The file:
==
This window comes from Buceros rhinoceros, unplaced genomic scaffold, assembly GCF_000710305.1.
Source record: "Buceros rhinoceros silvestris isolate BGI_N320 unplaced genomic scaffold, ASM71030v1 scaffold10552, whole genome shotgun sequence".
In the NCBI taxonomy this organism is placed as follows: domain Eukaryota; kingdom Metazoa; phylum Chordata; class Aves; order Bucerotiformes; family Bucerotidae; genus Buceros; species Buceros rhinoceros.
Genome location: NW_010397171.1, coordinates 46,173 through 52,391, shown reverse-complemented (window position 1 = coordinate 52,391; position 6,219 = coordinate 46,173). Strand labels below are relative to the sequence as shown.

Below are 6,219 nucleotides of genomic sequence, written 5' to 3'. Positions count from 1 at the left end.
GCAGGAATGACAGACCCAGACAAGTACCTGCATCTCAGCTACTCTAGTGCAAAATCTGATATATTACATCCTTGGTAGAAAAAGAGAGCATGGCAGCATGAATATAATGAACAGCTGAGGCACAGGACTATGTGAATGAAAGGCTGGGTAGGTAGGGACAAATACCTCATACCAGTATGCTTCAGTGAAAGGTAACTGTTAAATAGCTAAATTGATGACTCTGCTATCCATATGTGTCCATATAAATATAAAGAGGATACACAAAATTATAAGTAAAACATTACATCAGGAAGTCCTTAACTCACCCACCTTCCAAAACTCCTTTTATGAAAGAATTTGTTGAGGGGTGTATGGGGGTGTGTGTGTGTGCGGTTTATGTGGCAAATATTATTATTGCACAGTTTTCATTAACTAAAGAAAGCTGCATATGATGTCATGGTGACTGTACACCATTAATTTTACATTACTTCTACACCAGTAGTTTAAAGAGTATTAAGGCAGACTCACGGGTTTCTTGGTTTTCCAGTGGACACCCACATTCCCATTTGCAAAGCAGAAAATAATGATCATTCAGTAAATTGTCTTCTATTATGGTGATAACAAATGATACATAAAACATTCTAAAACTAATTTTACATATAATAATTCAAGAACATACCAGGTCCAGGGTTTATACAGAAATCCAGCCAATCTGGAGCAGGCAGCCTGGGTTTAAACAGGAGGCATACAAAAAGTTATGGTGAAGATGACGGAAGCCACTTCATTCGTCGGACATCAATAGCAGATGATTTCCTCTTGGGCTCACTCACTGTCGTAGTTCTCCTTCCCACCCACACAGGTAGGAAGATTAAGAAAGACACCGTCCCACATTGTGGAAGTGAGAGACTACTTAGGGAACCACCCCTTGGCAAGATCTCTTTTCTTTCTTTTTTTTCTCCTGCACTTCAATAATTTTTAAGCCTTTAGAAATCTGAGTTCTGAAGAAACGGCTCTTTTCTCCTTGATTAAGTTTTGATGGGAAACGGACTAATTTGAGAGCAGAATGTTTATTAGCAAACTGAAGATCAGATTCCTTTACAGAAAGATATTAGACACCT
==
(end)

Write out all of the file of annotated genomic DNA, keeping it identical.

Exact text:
This window comes from Buceros rhinoceros, unplaced genomic scaffold, assembly GCF_000710305.1.
Source record: "Buceros rhinoceros silvestris isolate BGI_N320 unplaced genomic scaffold, ASM71030v1 scaffold10552, whole genome shotgun sequence".
In the NCBI taxonomy this organism is placed as follows: domain Eukaryota; kingdom Metazoa; phylum Chordata; class Aves; order Bucerotiformes; family Bucerotidae; genus Buceros; species Buceros rhinoceros.
Genome location: NW_010397171.1, coordinates 46,173 through 52,391, shown reverse-complemented (window position 1 = coordinate 52,391; position 6,219 = coordinate 46,173). Strand labels below are relative to the sequence as shown.

Below are 6,219 nucleotides of genomic sequence, written 5' to 3'. Positions count from 1 at the left end.
GCAGGAATGACAGACCCAGACAAGTACCTGCATCTCAGCTACTCTAGTGCAAAATCTGATATATTACATCCTTGGTAGAAAAAGAGAGCATGGCAGCATGAATATAATGAACAGCTGAGGCACAGGACTATGTGAATGAAAGGCTGGGTAGGTAGGGACAAATACCTCATACCAGTATGCTTCAGTGAAAGGTAACTGTTAAATAGCTAAATTGATGACTCTGCTATCCATATGTGTCCATATAAATATAAAGAGGATACACAAAATTATAAGTAAAACATTACATCAGGAAGTCCTTAACTCACCCACCTTCCAAAACTCCTTTTATGAAAGAATTTGTTGAGGGGTGTATGGGGGTGTGTGTGTGTGCGGTTTATGTGGCAAATATTATTATTGCACAGTTTTCATTAACTAAAGAAAGCTGCATATGATGTCATGGTGACTGTACACCATTAATTTTACATTACTTCTACACCAGTAGTTTAAAGAGTATTAAGGCAGACTCACGGGTTTCTTGGTTTTCCAGTGGACACCCACATTCCCATTTGCAAAGCAGAAAATAATGATCATTCAGTAAATTGTCTTCTATTATGGTGATAACAAATGATACATAAAACATTCTAAAACTAATTTTACATATAATAATTCAAGAACATACCAGGTCCAGGGTTTATACAGAAATCCAGCCAATCTGGAGCAGGCAGCCTGGGTTTAAACAGGAGGCATACAAAAAGTTATGGTGAAGATGACGGAAGCCACTTCATTCGTCGGACATCAATAGCAGATGATTTCCTCTTGGGCTCACTCACTGTCGTAGTTCTCCTTCCCACCCACACAGGTAGGAAGATTAAGAAAGACACCGTCCCACATTGTGGAAGTGAGAGACTACTTAGGGAACCACCCCTTGGCAAGATCTCTTTTCTTTCTTTTTTTTCTCCTGCACTTCAATAATTTTTAAGCCTTTAGAAATCTGAGTTCTGAAGAAACGGCTCTTTTCTCCTTGATTAAGTTTTGATGGGAAACGGACTAATTTGAGAGCAGAATGTTTATTAGCAAACTGAAGATCAGATTCCTTTACAGAAAGATATTAGACACCT